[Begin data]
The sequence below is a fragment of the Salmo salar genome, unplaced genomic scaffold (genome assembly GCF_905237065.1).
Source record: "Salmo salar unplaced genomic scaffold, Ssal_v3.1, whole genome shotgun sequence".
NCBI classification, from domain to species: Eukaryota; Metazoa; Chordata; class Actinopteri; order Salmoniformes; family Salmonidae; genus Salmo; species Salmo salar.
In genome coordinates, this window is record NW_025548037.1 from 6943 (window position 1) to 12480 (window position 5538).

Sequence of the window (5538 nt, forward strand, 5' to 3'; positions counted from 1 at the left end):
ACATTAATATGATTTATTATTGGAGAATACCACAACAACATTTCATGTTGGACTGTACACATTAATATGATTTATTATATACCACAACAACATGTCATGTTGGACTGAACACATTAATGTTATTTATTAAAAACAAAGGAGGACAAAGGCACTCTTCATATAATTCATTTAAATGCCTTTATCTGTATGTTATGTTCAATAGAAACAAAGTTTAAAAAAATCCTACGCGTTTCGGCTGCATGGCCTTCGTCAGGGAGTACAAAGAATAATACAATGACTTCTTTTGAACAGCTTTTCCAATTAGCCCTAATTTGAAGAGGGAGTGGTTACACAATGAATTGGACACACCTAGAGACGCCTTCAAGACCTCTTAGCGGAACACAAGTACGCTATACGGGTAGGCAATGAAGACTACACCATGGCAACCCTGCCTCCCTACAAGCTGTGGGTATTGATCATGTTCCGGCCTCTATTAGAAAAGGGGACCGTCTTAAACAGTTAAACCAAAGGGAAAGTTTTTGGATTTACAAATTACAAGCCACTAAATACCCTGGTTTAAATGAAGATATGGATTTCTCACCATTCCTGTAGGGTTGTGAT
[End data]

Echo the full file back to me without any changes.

The sequence below is a fragment of the Salmo salar genome, unplaced genomic scaffold (genome assembly GCF_905237065.1).
Source record: "Salmo salar unplaced genomic scaffold, Ssal_v3.1, whole genome shotgun sequence".
NCBI classification, from domain to species: Eukaryota; Metazoa; Chordata; class Actinopteri; order Salmoniformes; family Salmonidae; genus Salmo; species Salmo salar.
In genome coordinates, this window is record NW_025548037.1 from 6943 (window position 1) to 12480 (window position 5538).

Sequence of the window (5538 nt, forward strand, 5' to 3'; positions counted from 1 at the left end):
ACATTAATATGATTTATTATTGGAGAATACCACAACAACATTTCATGTTGGACTGTACACATTAATATGATTTATTATATACCACAACAACATGTCATGTTGGACTGAACACATTAATGTTATTTATTAAAAACAAAGGAGGACAAAGGCACTCTTCATATAATTCATTTAAATGCCTTTATCTGTATGTTATGTTCAATAGAAACAAAGTTTAAAAAAATCCTACGCGTTTCGGCTGCATGGCCTTCGTCAGGGAGTACAAAGAATAATACAATGACTTCTTTTGAACAGCTTTTCCAATTAGCCCTAATTTGAAGAGGGAGTGGTTACACAATGAATTGGACACACCTAGAGACGCCTTCAAGACCTCTTAGCGGAACACAAGTACGCTATACGGGTAGGCAATGAAGACTACACCATGGCAACCCTGCCTCCCTACAAGCTGTGGGTATTGATCATGTTCCGGCCTCTATTAGAAAAGGGGACCGTCTTAAACAGTTAAACCAAAGGGAAAGTTTTTGGATTTACAAATTACAAGCCACTAAATACCCTGGTTTAAATGAAGATATGGATTTCTCACCATTCCTGTAGGGTTGTGAT